iJobs Job Widget
iJobs Money & Business

Selby Jennings: Oil Operations

Highly Competitive: Selby Jennings: Our client, a leading European Oil trading...

The Jenrick Group: Night Shift Operations Manager

£43500 per annum + pension + holidays: The Jenrick Group: Night Shift Operatio...

SThree: Trainee Recruitment Consultant - LONDON

£20000 - £25000 per annum + OTE £40,000 + Car + Pension: SThree: SThree are a ...

SThree: Trainee Recruitment Consultant

£20000 - £25000 per annum + OTE £35K: SThree: We consistently strive to be the...

Day In a Page

A Christmas without hope: Fears grow in Gaza that the conflict with Israel will soon reignite

Christmas without hope

Gaza fears grow that conflict with Israel will soon reignite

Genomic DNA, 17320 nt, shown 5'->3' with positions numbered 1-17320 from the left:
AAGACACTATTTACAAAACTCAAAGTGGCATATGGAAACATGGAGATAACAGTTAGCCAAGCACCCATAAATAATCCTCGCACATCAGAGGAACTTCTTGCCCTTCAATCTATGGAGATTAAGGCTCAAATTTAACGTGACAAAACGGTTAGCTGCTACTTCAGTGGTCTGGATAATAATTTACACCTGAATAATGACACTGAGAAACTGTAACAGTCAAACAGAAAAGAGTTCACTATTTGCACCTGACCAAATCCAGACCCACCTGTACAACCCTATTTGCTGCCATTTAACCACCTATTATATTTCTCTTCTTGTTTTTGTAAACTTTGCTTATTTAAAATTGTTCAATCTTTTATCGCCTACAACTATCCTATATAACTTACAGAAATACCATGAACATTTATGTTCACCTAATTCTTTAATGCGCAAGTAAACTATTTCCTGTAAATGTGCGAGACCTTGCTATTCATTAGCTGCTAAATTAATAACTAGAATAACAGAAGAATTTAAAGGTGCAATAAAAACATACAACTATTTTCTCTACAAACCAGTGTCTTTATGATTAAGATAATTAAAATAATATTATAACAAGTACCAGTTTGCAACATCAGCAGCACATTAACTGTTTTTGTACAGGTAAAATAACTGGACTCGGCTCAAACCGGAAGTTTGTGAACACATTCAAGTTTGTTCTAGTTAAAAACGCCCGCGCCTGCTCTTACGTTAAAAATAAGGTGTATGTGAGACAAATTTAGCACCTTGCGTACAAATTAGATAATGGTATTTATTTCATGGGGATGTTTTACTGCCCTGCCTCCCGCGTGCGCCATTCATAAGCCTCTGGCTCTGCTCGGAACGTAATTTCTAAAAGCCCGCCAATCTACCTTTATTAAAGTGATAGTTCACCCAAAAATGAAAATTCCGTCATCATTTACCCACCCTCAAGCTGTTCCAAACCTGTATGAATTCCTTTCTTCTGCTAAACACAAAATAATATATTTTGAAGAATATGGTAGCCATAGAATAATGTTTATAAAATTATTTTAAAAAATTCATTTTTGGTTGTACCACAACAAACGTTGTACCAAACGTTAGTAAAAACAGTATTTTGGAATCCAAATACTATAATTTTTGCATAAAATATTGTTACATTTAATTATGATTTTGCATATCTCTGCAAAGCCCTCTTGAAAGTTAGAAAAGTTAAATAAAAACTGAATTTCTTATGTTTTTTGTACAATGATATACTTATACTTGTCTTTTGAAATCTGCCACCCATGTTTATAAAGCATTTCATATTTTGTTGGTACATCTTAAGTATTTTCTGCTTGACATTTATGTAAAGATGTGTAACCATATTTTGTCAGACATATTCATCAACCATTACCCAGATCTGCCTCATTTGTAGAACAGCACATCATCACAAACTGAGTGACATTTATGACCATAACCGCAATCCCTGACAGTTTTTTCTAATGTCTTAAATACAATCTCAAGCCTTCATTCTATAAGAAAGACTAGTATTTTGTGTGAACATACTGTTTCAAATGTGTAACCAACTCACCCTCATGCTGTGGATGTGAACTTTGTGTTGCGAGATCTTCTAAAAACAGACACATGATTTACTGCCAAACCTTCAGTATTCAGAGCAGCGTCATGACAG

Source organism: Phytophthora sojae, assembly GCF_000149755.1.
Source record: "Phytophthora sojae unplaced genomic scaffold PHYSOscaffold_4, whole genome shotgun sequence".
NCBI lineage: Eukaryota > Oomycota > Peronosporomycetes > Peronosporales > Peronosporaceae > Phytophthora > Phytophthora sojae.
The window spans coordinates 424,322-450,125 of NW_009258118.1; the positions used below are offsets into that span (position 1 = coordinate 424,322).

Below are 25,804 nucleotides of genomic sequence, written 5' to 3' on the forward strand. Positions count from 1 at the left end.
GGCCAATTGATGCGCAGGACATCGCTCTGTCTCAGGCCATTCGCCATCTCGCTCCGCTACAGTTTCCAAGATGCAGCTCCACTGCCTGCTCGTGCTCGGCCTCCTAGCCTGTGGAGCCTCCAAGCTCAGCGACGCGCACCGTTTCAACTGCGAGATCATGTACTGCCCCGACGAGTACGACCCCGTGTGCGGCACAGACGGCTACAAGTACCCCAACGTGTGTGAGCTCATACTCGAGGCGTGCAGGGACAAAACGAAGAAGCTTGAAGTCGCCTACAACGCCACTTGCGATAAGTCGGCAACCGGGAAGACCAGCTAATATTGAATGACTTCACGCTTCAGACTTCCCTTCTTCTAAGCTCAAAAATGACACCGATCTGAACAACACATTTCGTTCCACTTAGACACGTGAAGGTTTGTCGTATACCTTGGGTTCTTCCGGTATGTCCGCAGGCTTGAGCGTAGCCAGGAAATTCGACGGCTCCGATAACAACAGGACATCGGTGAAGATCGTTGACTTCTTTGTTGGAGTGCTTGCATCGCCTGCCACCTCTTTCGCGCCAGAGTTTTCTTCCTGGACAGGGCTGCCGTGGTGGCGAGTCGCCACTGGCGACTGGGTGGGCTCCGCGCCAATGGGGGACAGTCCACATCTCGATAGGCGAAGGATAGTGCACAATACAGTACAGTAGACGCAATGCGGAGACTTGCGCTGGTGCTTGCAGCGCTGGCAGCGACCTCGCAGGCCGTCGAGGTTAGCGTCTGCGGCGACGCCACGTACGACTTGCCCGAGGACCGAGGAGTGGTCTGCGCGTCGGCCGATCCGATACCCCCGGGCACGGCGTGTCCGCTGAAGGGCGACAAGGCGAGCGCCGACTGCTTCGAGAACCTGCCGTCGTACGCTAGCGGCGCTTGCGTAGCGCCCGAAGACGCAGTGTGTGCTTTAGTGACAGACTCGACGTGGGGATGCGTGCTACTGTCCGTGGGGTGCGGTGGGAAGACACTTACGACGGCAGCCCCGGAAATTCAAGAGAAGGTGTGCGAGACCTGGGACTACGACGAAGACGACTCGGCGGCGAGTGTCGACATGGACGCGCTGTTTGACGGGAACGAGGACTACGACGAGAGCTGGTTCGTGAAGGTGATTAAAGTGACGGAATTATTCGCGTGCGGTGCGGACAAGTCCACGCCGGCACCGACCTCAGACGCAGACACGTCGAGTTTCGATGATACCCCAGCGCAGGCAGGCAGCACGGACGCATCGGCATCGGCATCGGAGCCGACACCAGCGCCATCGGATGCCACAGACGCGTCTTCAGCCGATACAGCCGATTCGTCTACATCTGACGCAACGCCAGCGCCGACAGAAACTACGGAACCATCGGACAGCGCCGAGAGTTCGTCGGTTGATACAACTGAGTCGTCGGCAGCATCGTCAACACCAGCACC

After 150 years, you can finally visit the grisliest museum in the country

The 'Black Museum'

After 150 years, you can finally visit Britain's grisliest museum
No ho-ho-hos with Nick Frost's badass Santa

No ho-ho-hos with Nick Frost's badass Santa

Doctor Who Christmas Special TV review
Chilly Christmas: Swimmers take festive dip for charity

Chilly Christmas

Swimmers dive into freezing British waters for charity
Veterans' hostel 'overwhelmed by kindness' for festive dinner

Homeless Veterans appeal

In 2010, Sgt Gary Jamieson stepped on an IED in Afghanistan and lost his legs and an arm. He reveals what, and who, helped him to make a remarkable recovery
Isis in Iraq: Yazidi girls killing themselves to escape rape and imprisonment by militants

'Jilan killed herself in the bathroom. She cut her wrists and hanged herself'

Yazidi girls killing themselves to escape rape and imprisonment
Ed Balls interview: 'If I think about the deficit when I'm playing the piano, it all goes wrong'